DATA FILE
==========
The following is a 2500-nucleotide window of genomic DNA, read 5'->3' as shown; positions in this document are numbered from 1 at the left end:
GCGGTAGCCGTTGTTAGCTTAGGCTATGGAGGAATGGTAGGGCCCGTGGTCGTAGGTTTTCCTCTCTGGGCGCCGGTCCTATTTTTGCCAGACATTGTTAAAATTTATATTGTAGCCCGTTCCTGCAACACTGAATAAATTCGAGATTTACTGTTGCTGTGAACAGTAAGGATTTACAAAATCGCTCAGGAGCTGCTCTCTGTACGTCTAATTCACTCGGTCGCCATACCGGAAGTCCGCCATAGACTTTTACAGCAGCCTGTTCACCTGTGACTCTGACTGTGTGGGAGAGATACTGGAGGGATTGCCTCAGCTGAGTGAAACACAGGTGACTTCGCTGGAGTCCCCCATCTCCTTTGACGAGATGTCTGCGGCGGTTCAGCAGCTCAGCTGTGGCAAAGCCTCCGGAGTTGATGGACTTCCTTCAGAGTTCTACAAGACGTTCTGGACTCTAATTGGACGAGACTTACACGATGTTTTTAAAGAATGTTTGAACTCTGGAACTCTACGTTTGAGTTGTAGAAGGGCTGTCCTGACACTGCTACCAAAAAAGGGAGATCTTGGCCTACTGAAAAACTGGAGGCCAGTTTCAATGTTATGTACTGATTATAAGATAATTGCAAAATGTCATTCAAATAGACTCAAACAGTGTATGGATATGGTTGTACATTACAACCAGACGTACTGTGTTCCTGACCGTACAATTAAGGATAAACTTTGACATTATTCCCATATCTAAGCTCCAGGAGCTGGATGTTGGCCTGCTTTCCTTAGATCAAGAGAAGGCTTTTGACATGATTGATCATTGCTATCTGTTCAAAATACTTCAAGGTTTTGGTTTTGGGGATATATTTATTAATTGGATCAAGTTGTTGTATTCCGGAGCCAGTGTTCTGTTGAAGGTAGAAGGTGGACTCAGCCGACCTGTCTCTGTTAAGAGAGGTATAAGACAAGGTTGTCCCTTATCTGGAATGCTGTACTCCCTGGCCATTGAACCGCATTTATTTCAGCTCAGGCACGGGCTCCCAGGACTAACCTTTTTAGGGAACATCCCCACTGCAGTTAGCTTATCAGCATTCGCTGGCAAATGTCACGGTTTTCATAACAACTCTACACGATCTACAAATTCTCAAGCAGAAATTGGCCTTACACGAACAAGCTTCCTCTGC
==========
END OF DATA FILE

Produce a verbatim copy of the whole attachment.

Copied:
The following is a 2500-nucleotide window of genomic DNA, read 5'->3' as shown; positions in this document are numbered from 1 at the left end:
GCGGTAGCCGTTGTTAGCTTAGGCTATGGAGGAATGGTAGGGCCCGTGGTCGTAGGTTTTCCTCTCTGGGCGCCGGTCCTATTTTTGCCAGACATTGTTAAAATTTATATTGTAGCCCGTTCCTGCAACACTGAATAAATTCGAGATTTACTGTTGCTGTGAACAGTAAGGATTTACAAAATCGCTCAGGAGCTGCTCTCTGTACGTCTAATTCACTCGGTCGCCATACCGGAAGTCCGCCATAGACTTTTACAGCAGCCTGTTCACCTGTGACTCTGACTGTGTGGGAGAGATACTGGAGGGATTGCCTCAGCTGAGTGAAACACAGGTGACTTCGCTGGAGTCCCCCATCTCCTTTGACGAGATGTCTGCGGCGGTTCAGCAGCTCAGCTGTGGCAAAGCCTCCGGAGTTGATGGACTTCCTTCAGAGTTCTACAAGACGTTCTGGACTCTAATTGGACGAGACTTACACGATGTTTTTAAAGAATGTTTGAACTCTGGAACTCTACGTTTGAGTTGTAGAAGGGCTGTCCTGACACTGCTACCAAAAAAGGGAGATCTTGGCCTACTGAAAAACTGGAGGCCAGTTTCAATGTTATGTACTGATTATAAGATAATTGCAAAATGTCATTCAAATAGACTCAAACAGTGTATGGATATGGTTGTACATTACAACCAGACGTACTGTGTTCCTGACCGTACAATTAAGGATAAACTTTGACATTATTCCCATATCTAAGCTCCAGGAGCTGGATGTTGGCCTGCTTTCCTTAGATCAAGAGAAGGCTTTTGACATGATTGATCATTGCTATCTGTTCAAAATACTTCAAGGTTTTGGTTTTGGGGATATATTTATTAATTGGATCAAGTTGTTGTATTCCGGAGCCAGTGTTCTGTTGAAGGTAGAAGGTGGACTCAGCCGACCTGTCTCTGTTAAGAGAGGTATAAGACAAGGTTGTCCCTTATCTGGAATGCTGTACTCCCTGGCCATTGAACCGCATTTATTTCAGCTCAGGCACGGGCTCCCAGGACTAACCTTTTTAGGGAACATCCCCACTGCAGTTAGCTTATCAGCATTCGCTGGCAAATGTCACGGTTTTCATAACAACTCTACACGATCTACAAATTCTCAAGCAGAAATTGGCCTTACACGAACAAGCTTCCTCTGC